My son and I started up this site when Latics were in the Premier League. For a couple of years our articles were posted on the site of ESPN, the world’s largest sports media company. There were ups and downs over those years, but we were incredibly proud of our club punching above their weight. Writing for the site was a pleasure.

The years since leaving the Premier League have been topsy-turvy. Awful managerial appointments were made and relegation ensued twice. The names of Owen Coyle, Malky Mackay and Warren Joyce became synonymous with a fightball/long ball approach. The seeds that Roberto Martinez put into place in the Premier League days were firmly embedded until poor ownership decisions brought in managers whose style of play was light years apart from the Spaniard’s football. In comparison Martinez’ legacy at his previous club, Swansea, remains in place. Possession football is not everyone’s cup of tea but for me it is infinitely preferable to the dross we have so often witnessed over the past 15 months.

I watched today’s game with my American son-in-law who quickly pointed out that Latics constantly hoofed the ball forward, only to concede possession. Was that a valid tactic he asked? Giving away possession so easily was surely going to put increasing pressure on their defence as the match proceeded. Even with a one goal lead at half time I told him not to expect Latics to hold it. I told him it has become habitual for Latics to hoof the ball even more in the second half and that a winning goal for the home team would most likely come when the Wigan defence was tired in added time.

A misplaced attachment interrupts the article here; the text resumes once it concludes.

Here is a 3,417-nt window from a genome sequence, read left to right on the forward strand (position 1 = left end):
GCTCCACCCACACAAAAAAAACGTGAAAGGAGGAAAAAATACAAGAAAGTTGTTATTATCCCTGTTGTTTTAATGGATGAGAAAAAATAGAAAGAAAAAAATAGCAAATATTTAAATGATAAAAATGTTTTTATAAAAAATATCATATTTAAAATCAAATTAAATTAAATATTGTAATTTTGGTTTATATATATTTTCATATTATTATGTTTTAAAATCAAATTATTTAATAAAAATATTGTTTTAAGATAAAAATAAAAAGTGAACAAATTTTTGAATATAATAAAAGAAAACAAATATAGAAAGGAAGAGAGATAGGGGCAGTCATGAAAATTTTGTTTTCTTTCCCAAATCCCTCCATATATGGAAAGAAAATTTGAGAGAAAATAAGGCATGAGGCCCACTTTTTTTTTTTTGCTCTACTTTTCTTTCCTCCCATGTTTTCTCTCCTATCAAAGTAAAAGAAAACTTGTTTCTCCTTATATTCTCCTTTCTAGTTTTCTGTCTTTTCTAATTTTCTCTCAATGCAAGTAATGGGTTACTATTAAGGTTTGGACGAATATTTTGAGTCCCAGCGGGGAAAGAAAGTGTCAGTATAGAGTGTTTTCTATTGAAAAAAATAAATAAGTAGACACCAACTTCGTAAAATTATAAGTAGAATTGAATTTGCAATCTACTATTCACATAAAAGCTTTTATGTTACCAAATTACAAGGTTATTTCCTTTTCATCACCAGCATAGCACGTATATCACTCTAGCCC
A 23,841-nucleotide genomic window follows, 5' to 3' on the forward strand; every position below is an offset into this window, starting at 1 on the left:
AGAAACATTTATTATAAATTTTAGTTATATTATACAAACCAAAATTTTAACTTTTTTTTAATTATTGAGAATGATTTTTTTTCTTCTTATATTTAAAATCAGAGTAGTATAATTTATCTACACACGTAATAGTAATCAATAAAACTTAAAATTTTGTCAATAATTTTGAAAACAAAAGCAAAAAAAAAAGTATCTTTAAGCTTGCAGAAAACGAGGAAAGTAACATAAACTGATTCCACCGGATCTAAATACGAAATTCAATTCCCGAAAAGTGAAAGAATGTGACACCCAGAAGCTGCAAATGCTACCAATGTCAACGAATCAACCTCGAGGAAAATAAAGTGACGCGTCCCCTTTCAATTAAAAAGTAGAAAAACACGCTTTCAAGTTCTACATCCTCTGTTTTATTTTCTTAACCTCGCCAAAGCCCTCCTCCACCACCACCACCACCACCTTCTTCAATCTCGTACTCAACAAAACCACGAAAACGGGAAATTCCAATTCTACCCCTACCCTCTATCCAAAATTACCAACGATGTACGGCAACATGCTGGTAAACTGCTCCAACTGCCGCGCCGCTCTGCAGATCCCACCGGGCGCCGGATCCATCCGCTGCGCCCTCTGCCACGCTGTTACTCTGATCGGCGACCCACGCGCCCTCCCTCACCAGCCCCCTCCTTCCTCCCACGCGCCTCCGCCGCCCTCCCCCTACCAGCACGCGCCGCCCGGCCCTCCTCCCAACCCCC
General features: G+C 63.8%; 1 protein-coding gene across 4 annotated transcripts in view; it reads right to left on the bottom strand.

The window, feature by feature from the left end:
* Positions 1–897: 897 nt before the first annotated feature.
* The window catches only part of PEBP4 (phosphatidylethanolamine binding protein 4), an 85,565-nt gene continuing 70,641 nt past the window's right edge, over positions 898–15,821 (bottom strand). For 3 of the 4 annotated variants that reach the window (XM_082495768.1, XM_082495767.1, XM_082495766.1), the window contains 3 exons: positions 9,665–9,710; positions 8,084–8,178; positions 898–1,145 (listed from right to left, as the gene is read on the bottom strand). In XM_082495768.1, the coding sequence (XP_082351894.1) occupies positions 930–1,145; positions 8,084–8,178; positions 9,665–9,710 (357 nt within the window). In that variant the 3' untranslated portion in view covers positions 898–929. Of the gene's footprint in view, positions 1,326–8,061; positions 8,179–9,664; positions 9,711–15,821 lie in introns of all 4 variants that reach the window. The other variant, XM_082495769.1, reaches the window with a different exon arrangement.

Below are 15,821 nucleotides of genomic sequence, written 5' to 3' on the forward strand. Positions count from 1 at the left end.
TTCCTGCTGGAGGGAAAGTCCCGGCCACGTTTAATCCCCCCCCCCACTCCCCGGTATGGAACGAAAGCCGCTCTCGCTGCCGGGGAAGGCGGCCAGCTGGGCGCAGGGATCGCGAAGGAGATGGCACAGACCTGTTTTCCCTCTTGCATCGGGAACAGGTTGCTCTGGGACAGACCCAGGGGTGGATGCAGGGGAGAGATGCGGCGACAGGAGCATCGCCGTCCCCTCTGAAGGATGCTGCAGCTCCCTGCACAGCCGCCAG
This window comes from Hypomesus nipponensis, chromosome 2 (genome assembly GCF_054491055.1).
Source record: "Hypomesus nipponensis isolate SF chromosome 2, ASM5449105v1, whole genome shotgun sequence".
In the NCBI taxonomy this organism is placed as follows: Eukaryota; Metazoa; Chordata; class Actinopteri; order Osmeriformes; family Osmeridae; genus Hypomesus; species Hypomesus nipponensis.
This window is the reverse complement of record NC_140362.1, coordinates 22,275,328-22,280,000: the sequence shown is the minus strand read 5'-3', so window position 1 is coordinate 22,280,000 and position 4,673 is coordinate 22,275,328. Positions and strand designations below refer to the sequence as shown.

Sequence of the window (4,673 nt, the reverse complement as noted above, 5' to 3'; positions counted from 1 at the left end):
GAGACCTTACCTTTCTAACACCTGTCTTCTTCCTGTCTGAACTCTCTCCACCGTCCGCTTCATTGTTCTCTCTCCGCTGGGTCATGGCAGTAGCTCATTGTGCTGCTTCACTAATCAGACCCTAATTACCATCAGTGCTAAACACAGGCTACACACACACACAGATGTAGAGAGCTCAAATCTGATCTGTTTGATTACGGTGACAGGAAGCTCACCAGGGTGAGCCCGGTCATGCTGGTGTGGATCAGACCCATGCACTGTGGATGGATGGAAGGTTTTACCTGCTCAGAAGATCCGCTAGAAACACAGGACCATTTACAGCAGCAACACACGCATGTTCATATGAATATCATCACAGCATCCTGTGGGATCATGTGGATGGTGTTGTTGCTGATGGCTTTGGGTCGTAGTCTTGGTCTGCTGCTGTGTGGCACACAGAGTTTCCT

I take no pleasure in my predictions becoming reality.  I have become so numbed by the dross I have seen so often since our return to the second tier. I am not grumpy after this performance. It is beyond that.

The football offered by Paul Cook and his coaches belongs to the Stone Age in comparison with that of the likes of Swansea and Brentford. The emphasis is on sweat and toil, rather than on developing footballers’ skills. When Cook was appointed we were supportive as we believed that his teams played good football. But what we have seen is no better than that of Coyle, Mackay or Joyce.

Darren Royle’s problem is exacerbated by the fact that the previous chairman gave an extended contract to a manager with no prior experience in the Championship.

Nevertheless it is time for a change.